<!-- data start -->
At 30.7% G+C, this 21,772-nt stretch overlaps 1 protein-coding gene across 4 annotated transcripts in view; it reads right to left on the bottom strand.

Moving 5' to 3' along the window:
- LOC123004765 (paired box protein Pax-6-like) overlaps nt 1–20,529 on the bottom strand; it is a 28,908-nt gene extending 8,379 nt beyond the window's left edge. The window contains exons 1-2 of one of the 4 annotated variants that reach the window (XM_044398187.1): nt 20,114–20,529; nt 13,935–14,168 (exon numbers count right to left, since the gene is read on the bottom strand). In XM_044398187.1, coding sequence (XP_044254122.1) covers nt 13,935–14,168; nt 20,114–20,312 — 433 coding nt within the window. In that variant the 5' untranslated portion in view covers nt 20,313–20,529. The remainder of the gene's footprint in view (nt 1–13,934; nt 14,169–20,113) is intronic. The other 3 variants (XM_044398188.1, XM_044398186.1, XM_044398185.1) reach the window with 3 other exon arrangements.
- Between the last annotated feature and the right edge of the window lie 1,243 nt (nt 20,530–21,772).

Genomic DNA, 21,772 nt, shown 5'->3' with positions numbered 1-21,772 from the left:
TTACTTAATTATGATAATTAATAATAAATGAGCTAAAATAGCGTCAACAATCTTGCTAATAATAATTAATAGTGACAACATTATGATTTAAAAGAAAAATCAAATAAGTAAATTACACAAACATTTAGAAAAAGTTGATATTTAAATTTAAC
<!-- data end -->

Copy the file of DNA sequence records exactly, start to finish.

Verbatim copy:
At 30.7% G+C, this 21,772-nt stretch overlaps 1 protein-coding gene across 4 annotated transcripts in view; it reads right to left on the bottom strand.

Moving 5' to 3' along the window:
- LOC123004765 (paired box protein Pax-6-like) overlaps nt 1–20,529 on the bottom strand; it is a 28,908-nt gene extending 8,379 nt beyond the window's left edge. The window contains exons 1-2 of one of the 4 annotated variants that reach the window (XM_044398187.1): nt 20,114–20,529; nt 13,935–14,168 (exon numbers count right to left, since the gene is read on the bottom strand). In XM_044398187.1, coding sequence (XP_044254122.1) covers nt 13,935–14,168; nt 20,114–20,312 — 433 coding nt within the window. In that variant the 5' untranslated portion in view covers nt 20,313–20,529. The remainder of the gene's footprint in view (nt 1–13,934; nt 14,169–20,113) is intronic. The other 3 variants (XM_044398188.1, XM_044398186.1, XM_044398185.1) reach the window with 3 other exon arrangements.
- Between the last annotated feature and the right edge of the window lie 1,243 nt (nt 20,530–21,772).

Genomic DNA, 21,772 nt, shown 5'->3' with positions numbered 1-21,772 from the left:
TTACTTAATTATGATAATTAATAATAAATGAGCTAAAATAGCGTCAACAATCTTGCTAATAATAATTAATAGTGACAACATTATGATTTAAAAGAAAAATCAAATAAGTAAATTACACAAACATTTAGAAAAAGTTGATATTTAAATTTAAC